The client is involved up front and in all stages not just as a later stage sounding board (see Goldman, 1995, p 4). The account planner must understand long term goals, policy and business strategies of the client; understand the target market for brand; understand the brand image and reputation with the client’s customers. They must elicit unique insight about client, market or client customers as a basis for the big idea so they can iteratively create the desired future relationship between brand and customer (ibid, p 5) and prepare selling strategy (Duncan, 2005, pp 286-289). They “pollinate across departments” to formulate the big idea from the insights (Goldman, 1995, p 8 and Duncan, 2005, p 291). They coordinate tactical guidelines for the creative and operational groups.

Energizer Bunny Brand Values and Matching Creative Strategy.
The Eveready vice president of marketing tells us the brand values, for the battery product line, in the St. Louis Post-Dispatch (2008, p 1).

"We wanted to focus on what the brand is about, the idea of keep going, never quit, never stop, and the bunny is the ultimate symbol of that perseverance ….”

The Post-Dispatch article goes on about the creative idea behind the ad campaign by TBWA\Chiat\Day

"We used iconic images of everyday people you instantly know have to keep going on and on," Bianchi said. "We want to be the sponsor of those people with that attitude and zest for life and associate that with Energizer," says Carisa Bianchi, account planner.
How Does a Pink Bunny Help?
AdChat (n.d., p 2) lists the symbolism of animals that can be useful for advertisers. They say that the bunny connotes longevity, and good fortune. Longevity is one of the brand values and good fortune is a collateral bennie.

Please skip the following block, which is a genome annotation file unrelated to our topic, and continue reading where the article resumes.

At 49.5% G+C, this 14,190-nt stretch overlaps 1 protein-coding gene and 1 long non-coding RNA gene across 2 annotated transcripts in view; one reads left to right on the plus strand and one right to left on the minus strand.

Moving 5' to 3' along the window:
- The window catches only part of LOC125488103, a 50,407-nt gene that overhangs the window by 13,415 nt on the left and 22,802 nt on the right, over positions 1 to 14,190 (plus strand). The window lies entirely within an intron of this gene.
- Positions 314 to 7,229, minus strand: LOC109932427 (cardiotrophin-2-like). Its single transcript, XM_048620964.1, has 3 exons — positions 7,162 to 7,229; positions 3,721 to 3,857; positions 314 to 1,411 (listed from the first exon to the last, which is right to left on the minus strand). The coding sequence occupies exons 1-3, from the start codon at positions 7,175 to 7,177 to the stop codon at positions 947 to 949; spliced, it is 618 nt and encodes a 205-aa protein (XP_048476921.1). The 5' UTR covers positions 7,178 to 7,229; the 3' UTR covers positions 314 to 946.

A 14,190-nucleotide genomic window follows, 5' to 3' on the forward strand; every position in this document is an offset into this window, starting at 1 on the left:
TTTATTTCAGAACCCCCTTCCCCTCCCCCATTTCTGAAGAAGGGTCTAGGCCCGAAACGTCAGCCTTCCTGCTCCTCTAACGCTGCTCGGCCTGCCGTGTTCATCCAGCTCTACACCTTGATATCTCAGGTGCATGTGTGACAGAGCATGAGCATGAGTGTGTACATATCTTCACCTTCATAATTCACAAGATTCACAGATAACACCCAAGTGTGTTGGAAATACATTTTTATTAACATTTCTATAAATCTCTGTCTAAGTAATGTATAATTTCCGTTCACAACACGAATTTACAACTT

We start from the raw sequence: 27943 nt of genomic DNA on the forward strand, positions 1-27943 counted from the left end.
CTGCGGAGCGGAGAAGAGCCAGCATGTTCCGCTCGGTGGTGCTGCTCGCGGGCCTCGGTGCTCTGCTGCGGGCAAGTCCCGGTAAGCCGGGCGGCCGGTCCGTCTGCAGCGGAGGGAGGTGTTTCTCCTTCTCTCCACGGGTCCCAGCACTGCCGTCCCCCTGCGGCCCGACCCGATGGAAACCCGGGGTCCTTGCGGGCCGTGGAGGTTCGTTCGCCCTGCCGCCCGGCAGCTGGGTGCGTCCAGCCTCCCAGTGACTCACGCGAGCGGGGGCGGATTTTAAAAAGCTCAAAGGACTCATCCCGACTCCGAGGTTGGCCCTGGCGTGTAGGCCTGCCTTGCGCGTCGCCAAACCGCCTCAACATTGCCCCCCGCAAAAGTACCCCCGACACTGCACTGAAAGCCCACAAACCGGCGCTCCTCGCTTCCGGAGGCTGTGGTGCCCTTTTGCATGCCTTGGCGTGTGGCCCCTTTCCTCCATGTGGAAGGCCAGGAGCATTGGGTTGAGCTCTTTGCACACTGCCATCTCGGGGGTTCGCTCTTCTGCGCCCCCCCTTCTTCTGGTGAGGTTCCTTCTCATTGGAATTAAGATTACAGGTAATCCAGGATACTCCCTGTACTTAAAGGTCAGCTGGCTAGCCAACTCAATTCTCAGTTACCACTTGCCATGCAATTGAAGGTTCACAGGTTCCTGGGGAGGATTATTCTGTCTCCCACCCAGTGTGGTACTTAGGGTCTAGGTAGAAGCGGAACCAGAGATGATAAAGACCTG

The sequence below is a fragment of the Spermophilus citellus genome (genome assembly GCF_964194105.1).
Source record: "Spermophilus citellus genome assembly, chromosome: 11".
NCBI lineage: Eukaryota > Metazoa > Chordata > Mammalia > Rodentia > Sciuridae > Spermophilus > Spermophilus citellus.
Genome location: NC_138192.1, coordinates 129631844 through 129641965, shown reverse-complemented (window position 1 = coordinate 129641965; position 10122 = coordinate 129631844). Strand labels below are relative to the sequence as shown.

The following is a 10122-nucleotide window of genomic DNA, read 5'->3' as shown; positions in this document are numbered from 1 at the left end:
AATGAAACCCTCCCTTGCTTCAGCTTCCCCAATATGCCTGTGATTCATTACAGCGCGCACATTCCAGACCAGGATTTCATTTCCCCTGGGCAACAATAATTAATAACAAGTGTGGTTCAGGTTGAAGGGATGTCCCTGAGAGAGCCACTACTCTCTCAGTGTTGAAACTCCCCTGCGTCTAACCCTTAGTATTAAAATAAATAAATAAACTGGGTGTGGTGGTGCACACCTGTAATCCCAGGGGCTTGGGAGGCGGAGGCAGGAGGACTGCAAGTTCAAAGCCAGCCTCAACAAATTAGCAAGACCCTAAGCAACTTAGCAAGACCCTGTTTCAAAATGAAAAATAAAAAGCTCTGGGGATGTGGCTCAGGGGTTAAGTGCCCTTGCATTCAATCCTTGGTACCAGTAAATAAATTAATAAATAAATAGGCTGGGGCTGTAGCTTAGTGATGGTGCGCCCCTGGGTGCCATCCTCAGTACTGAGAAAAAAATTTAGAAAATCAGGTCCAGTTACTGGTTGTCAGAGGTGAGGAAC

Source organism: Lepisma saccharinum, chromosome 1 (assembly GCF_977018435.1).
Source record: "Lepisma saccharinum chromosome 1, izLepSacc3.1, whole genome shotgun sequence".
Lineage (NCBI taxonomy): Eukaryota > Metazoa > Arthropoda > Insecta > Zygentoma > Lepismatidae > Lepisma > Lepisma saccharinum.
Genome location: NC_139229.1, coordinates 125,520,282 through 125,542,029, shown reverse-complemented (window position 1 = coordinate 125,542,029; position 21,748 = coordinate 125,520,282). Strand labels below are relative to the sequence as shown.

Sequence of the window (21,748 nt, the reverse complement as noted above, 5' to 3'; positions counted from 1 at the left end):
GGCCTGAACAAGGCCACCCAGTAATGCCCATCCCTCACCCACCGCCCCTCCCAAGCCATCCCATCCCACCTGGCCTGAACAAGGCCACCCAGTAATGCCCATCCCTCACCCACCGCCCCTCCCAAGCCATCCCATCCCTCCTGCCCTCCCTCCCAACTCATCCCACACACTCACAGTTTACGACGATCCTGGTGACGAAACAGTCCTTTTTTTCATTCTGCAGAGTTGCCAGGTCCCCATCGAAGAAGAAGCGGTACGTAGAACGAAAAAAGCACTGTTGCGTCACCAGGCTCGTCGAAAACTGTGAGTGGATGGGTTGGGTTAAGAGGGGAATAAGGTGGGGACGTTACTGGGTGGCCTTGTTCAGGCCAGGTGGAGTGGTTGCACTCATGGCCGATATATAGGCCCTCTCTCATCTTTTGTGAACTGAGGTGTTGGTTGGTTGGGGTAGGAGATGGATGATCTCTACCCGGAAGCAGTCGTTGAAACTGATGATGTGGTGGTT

Bear (2009, p 2) tells us about the meaning of the color pink. Pink is charming and used to express playfulness. Additionally, pink is a warm color and they energize us, but being on the lighter side of the warm palette, do not over-rev us. Reinforcing buttresses to complement the energy and longevity from the bunny.

Chiat/Day is the true originator of the Energizer Bunny. They took a physically uninteresting but perfectly adequate symbol from DDB and turned it into the sensitive misfit it has become.

AdAge (2005). THE ENERGIZER BUNNY. Retrieved on January 24, 2009 from

AdChat (n.d.) Symbolism of Animals. Retrieved on January 24, 2009 from

AP (11/29/2008). Still going and going: Energizer Bunny enters his 20th year. Retrieved on January 24, 2009 from

Bear, JC (2009). Color Meanings. Retrieved on January 24, 2009 from

Drewniany, B and J Jewler (2008). Creative Strategy in Advertising. Wadsworth

Duncan, T (2005). Principles of Advertising & IMC. McGrawHill/Irwin.

Goldman, D (1995). Origin of the Species. Adweek Western Edition. IMC 615 Week 3 Readings.

St. Louis Post-Dispatch (Aug 28, 2004). Energizer Bunny wants a charge from $68 million advertising campaign. Retrieved on January 24, 2009 from EBSCOHOST.

Sunday, February 1, 2009

Casting Spells and Illusions is Harder These Days

Marketing is a commercial religion but the commercial ratio behind it has feet of clay and so marketing continually faces problems. It is a religion in that it is a meaning making process, as Drewniany and Jewler (2008, pp 36-45) observe. Marketing creates an identity and negotiates its meaning and therefore its image with the target audience. Marketing breathes life into the image by giving a name and logo as its genesis (p 38). Its adaptive and transferable meaning is from the baptism of the tag line (p 39), color (p 40) and sound (p 42) from its creator.